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Organic Acres Rise But Producers Face Declining Production

Import markets could play a larger role in meeting U.S. organic demands over the coming year

Corn field

Organic farmers in the U.S. Corn Belt are feeling the effects of a tough 2019, with a decline in corn and soy production expected from this year’s harvest, according to the September Monthly Market Update from Mercaris.

As noted in last week’s Annual Acreage Report, overall harvested organic field crop acres will see a 7 percent increase over last year. That growth is driven largely by an increase in overall certified organic operations, primarily evident in new wheat production in the High Plains region.

But for the Corn Belt region, organic corn and soybean area will be down 10% or more in many states including Michigan, Missouri and Wisconsin.

“This year, U.S. organic crop producers have faced some unprecedented weather challenges, the results of which can clearly be seen in this year’s harvested acreage outlook,” says Mercaris Director of Economics Ryan Koory. “Adding to this, the acreage limitations are not likely to be helped in any way by yields, which are on track to further tighten the U.S. supply outlook.”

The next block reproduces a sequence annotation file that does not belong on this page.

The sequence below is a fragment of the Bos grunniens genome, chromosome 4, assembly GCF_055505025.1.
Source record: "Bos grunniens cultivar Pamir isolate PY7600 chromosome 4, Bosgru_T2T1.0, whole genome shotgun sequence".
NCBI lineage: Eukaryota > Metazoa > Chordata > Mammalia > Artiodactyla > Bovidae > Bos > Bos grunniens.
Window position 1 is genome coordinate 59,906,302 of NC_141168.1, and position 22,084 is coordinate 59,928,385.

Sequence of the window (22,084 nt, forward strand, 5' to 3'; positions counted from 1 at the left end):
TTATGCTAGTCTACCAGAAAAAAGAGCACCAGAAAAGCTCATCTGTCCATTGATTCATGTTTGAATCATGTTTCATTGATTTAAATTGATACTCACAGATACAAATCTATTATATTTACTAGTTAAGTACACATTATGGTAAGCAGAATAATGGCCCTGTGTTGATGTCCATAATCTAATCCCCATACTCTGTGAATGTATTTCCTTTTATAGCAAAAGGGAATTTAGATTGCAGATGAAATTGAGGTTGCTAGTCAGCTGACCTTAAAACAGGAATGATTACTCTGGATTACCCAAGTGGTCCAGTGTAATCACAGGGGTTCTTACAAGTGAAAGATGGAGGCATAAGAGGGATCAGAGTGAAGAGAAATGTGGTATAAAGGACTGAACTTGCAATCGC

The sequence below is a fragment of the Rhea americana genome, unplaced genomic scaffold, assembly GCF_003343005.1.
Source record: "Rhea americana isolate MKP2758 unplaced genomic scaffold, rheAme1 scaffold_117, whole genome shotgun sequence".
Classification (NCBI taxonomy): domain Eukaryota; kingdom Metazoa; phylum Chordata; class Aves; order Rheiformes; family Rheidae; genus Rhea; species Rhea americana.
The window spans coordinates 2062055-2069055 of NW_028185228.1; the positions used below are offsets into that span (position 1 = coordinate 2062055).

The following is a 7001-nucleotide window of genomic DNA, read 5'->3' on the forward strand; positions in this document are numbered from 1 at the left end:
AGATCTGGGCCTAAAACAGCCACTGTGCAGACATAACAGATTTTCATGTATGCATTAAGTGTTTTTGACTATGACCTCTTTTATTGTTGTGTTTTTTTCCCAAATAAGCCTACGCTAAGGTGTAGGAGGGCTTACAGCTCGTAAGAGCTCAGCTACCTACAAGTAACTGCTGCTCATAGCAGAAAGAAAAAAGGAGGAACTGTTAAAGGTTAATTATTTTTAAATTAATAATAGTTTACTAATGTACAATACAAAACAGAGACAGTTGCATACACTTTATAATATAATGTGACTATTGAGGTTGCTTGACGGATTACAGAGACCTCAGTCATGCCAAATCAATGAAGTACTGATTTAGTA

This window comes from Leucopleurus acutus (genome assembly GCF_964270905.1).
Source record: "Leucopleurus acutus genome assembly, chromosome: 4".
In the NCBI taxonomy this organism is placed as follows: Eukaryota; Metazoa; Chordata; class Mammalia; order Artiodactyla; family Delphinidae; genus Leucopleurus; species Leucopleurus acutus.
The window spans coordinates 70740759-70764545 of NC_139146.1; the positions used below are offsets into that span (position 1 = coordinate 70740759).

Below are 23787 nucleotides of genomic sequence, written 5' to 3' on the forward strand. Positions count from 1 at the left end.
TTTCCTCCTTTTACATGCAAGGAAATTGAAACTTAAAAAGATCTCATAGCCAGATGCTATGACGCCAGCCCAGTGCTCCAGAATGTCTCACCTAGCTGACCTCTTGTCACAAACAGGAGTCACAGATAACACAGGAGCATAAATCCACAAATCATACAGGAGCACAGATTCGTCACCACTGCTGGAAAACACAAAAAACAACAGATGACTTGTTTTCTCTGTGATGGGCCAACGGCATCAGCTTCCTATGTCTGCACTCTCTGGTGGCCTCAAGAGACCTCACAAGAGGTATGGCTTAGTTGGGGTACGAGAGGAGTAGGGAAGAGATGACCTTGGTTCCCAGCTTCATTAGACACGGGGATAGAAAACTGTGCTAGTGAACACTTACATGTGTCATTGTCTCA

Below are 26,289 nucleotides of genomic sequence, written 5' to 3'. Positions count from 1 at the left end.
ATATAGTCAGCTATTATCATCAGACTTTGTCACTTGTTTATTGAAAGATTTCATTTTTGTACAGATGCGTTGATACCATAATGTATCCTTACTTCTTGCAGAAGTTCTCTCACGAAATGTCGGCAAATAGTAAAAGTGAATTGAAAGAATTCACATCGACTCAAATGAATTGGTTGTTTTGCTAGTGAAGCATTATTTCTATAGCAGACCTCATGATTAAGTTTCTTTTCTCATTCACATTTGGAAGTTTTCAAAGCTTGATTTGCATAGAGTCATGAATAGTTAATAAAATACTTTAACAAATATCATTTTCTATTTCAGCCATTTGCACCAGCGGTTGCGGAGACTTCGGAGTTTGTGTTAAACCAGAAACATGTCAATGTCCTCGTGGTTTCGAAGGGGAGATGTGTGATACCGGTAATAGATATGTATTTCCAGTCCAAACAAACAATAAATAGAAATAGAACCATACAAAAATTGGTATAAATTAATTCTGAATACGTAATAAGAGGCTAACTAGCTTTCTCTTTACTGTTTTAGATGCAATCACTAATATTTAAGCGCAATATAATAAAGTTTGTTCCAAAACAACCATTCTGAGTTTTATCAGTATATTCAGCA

Low production in 2019 could spark a resurgence in activity in corn and soybean import markets heading into next year.

“With a tightening U.S domestic supply outlook, it seems very likely purchasers will turn to foreign markets to fill in any gaps,” Koory said."With the increasingly complex nature of U.S. organic imports, however, it isn't clear that the market will see a substantial increase in either organic whole corn or whole soybean imports. Rather, tracking organic cracked corn, and organic soybean meal imports will become even more crucial over the year to come."

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